Dry conditions leave Summit County’s seasonal workers relying on food pantries | SummitDaily.com

Dry conditions leave Summit County’s seasonal workers relying on food pantries

Due to a lack of snow, many of the seasonal resort workers in the county have been working less. Many of them have been taking advantage of food banks. At the Family & Intercultural Resource Center, items have been flying off shelves.
Kailyn Lamb / klamb@summitdaily.com |

Food Banks and Pantries

FIRC (Silverthorne): Tuesdays and Thursdays, 10:30 a.m.-12:30 p.m., (970) 262-3888

FIRC (Breckenridge): Mondays and Wednesdays, 10:30 a.m.-12:30 p.m.

Dillon Community Church: Mondays and Wednesday, 4:30-5:30 p.m.; Fridays, 1:30-2:30 p.m., (970) 468-2461

Father Dyer Methodist Church: Tuesdays and Thursdays 10 a.m. to noon, (970) 453-2250

Church of Christ: Wednesdays 3:30-5:30 p.m., (970) 668-5072

Free Community Meals

Summit County Rotary Club: Tuesday, 5-7 p.m., 1321 Blue River Parkway, Silverthorne

Father Dyer: Sundays, 6-7 p.m., 310 Wellington Road, Breckenridge

St. John the Baptist Episcopal Church: Tuesdays (Seasonally), 6-7 p.m., 100 N. French St., Breckenridge

Source: Summit County Seniors Resource Directory

The most wonderful time of the year is coming up, but for some, the holidays mark a period of stress as they wonder how they will pay the bills and put food on the table.

Churches throughout the county, as well as the Family & Intercultural Resource Center (FIRC), work together to ensure that food pantries and soup kitchens can help to feed those in need. For Thanksgiving, they take special care to make sure that food is available.

“We’re trying to have a little bit fuller shelves for folks,” said Jude Mitchell, the church administrator at the Dillon Community Church.

Between the Dillon Community Church, Church of Christ in Frisco, Father Dyer United Methodist in Breckenridge and FIRC, there is a food bank open each business day.

While the holidays create some demand for families, spikes are normally seen as seasonal workers enter the county. Many come before their job starts and use the food banks and community dinners to help alleviate some of their expenses before their paychecks start coming in.

Delays in snow this year are causing some of the seasonal employees to have fewer hours at work, if they can get them at all. Mitchell said the church in Dillon has been slammed with seasonal workers. The FIRC location in Silverthorne has also been seeing an uptick in people using the food bank due to slow resort hours. Sally Peel, the church administrator at St. John the Baptist Episcopal Church, said that their community dinners more than doubled in size in the last two weeks. While they typically feed around 45 people, their most recent meal had 110 attendants.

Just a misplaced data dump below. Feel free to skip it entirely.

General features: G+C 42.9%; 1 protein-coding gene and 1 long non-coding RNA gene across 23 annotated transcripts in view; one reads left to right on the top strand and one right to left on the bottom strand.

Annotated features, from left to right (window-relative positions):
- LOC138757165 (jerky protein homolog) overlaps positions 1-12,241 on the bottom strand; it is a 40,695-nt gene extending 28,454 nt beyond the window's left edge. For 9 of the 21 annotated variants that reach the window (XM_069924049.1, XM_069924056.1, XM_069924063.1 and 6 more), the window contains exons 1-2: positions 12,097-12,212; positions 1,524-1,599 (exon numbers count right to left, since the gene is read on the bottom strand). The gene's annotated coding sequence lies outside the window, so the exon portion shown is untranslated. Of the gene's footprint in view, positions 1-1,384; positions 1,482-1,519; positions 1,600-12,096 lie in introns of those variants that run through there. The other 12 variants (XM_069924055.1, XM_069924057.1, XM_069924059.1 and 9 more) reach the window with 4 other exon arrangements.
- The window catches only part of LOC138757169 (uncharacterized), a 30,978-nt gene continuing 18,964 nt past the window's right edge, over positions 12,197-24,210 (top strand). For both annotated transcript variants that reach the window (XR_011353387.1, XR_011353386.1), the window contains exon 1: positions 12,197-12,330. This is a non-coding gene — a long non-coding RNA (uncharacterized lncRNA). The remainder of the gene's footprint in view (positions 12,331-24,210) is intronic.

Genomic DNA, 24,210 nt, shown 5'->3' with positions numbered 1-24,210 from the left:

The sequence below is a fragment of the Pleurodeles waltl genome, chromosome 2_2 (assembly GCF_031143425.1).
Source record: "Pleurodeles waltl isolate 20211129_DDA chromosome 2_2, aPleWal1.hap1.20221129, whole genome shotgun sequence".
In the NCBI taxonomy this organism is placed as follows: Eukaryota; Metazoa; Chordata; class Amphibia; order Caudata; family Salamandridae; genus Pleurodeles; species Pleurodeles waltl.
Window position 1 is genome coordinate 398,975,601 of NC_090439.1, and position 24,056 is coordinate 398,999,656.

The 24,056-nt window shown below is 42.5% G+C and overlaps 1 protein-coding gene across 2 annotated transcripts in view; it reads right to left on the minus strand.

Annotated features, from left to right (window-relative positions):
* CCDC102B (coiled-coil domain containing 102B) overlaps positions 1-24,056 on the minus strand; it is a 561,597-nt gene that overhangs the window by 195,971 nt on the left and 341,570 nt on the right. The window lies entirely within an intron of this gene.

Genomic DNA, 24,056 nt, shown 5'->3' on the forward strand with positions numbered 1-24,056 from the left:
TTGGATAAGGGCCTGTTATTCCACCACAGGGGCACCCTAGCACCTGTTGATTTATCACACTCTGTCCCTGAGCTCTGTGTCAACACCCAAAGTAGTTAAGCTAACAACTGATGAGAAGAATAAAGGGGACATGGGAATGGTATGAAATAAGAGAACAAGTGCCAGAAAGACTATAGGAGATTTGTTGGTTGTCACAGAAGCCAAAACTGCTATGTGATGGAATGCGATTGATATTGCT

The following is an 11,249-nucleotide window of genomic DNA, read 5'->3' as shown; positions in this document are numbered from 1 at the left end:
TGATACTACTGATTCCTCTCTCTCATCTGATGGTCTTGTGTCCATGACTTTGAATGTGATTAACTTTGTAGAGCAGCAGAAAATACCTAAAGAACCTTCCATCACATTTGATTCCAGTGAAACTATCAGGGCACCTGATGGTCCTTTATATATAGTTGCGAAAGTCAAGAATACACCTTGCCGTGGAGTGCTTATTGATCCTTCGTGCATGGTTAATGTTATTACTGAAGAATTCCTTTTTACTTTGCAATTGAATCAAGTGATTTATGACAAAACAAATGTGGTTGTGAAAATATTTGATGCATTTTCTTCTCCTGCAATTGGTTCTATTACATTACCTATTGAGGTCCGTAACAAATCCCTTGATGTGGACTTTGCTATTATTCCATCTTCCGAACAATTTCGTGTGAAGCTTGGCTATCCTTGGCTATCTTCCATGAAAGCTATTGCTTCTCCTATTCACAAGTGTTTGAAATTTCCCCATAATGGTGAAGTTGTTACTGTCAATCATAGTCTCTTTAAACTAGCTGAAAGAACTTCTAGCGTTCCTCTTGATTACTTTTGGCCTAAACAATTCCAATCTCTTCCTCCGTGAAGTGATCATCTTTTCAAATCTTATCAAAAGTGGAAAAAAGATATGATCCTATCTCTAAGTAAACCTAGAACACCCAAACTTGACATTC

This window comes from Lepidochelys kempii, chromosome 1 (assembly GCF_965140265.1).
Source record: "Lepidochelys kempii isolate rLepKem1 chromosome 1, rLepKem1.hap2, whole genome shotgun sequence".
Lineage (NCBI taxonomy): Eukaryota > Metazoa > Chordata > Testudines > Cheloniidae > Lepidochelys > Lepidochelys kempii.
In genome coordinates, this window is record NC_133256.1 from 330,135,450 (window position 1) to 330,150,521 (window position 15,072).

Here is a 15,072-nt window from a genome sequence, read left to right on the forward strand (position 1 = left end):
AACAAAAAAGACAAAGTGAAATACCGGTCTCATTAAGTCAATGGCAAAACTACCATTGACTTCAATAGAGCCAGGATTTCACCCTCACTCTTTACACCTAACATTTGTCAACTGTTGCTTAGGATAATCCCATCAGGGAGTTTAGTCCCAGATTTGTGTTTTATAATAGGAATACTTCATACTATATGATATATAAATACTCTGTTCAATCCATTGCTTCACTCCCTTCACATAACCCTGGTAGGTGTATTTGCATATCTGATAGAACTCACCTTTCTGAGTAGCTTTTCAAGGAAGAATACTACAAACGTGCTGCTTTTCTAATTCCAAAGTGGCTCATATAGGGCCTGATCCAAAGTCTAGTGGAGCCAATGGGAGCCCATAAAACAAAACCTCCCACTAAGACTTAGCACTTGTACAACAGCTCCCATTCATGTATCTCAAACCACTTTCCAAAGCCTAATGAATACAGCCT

In addition to their Tuesday night community dinner, St. John will be giving out bags of food to families for Thanksgiving. In previous years, the church has done a special community dinner for the holiday. This year, they thought it would be more beneficial to give out holiday meals to families.

“We still wanted to be able to reach out into the community,” Peel said. “It just seemed like something different that we could do this year.”

Jonnah Glassman, the healthy living coordinator at FIRC, said that many of the different food banks have different rules about what people need to bring and how often they can access them. For FIRC, she said it is more of a no-questions-asked policy and that people just need to bring an ID. Families are allowed to use the food bank once per month there.

Glassman said that they receive donations from Whole Foods twice a week and that FIRC is working on creating partnerships with other grocery stores in the county. But they also get donations from individuals and churches in the community.

“It’s the coolest feeling having a community that supports it so much,” she said.

On Thanksgiving, the Summit County Rotary Club will be hosting a Thanksgiving meal. The organization partners with the Summit County Community and Senior Center, which takes some of the food from the meal and delivers it to Mountain Meals on Wheels customers. Laurie Williams, the director of the community center, said that they will also be hosting a Thanksgiving lunch on Nov. 22 at noon. Meal price is based on income. People must call the community center to reserve a spot for the meal by 9 a.m. on Nov. 22. The organization will also host a holiday dinner on Dec. 5, some of the food from this meal will also go to Mountain Meals on Wheels customers. Williams added that this program has a dedicated group of volunteers that delivers meals on Christmas. In the past, Christmas meals have been donated by Backcountry Brewery.

The Copper Mountain Community Church will also host a Thanksgiving meal on Nov. 16 at 5 p.m. The meal is $12 for adults and $6 for children 12 and younger. The proceeds from the event go toward the church’s emergency fund, which is used to help Copper Mountain Resort employees. The church has been hosting this meal for more than 20 years.

“The meal is good for locals to feast over a full Thanksgiving dinner,” said Karen Steinbrink, a worship leader at the church.

The Copper Mountain church also does monthly meals for the resort employees, as well as a cookie ministry. The cookie ministry delivers fresh-baked cookies to resort employees. Steinbrink said that at the peak time of the season they deliver as many as 300 cookies.

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